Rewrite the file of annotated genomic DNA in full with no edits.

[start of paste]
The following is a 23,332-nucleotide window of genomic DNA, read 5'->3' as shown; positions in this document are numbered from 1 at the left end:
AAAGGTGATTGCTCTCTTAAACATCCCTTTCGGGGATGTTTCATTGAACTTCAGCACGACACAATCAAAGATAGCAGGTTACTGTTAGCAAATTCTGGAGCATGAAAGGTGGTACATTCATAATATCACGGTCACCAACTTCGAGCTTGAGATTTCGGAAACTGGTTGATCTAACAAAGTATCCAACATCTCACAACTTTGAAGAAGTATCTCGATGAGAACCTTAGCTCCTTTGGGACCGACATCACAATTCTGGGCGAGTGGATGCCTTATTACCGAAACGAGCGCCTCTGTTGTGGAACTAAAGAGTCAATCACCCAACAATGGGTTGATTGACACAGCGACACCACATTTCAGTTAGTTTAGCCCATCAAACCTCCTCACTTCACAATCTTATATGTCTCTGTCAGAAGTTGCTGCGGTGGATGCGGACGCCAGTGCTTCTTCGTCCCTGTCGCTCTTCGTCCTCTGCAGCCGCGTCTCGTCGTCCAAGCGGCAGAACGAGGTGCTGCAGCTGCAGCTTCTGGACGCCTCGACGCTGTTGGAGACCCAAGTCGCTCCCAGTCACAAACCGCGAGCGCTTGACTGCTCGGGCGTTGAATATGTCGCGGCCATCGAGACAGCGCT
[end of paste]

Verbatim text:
The following is a 23,332-nucleotide window of genomic DNA, read 5'->3' as shown; positions in this document are numbered from 1 at the left end:
AAAGGTGATTGCTCTCTTAAACATCCCTTTCGGGGATGTTTCATTGAACTTCAGCACGACACAATCAAAGATAGCAGGTTACTGTTAGCAAATTCTGGAGCATGAAAGGTGGTACATTCATAATATCACGGTCACCAACTTCGAGCTTGAGATTTCGGAAACTGGTTGATCTAACAAAGTATCCAACATCTCACAACTTTGAAGAAGTATCTCGATGAGAACCTTAGCTCCTTTGGGACCGACATCACAATTCTGGGCGAGTGGATGCCTTATTACCGAAACGAGCGCCTCTGTTGTGGAACTAAAGAGTCAATCACCCAACAATGGGTTGATTGACACAGCGACACCACATTTCAGTTAGTTTAGCCCATCAAACCTCCTCACTTCACAATCTTATATGTCTCTGTCAGAAGTTGCTGCGGTGGATGCGGACGCCAGTGCTTCTTCGTCCCTGTCGCTCTTCGTCCTCTGCAGCCGCGTCTCGTCGTCCAAGCGGCAGAACGAGGTGCTGCAGCTGCAGCTTCTGGACGCCTCGACGCTGTTGGAGACCCAAGTCGCTCCCAGTCACAAACCGCGAGCGCTTGACTGCTCGGGCGTTGAATATGTCGCGGCCATCGAGACAGCGCT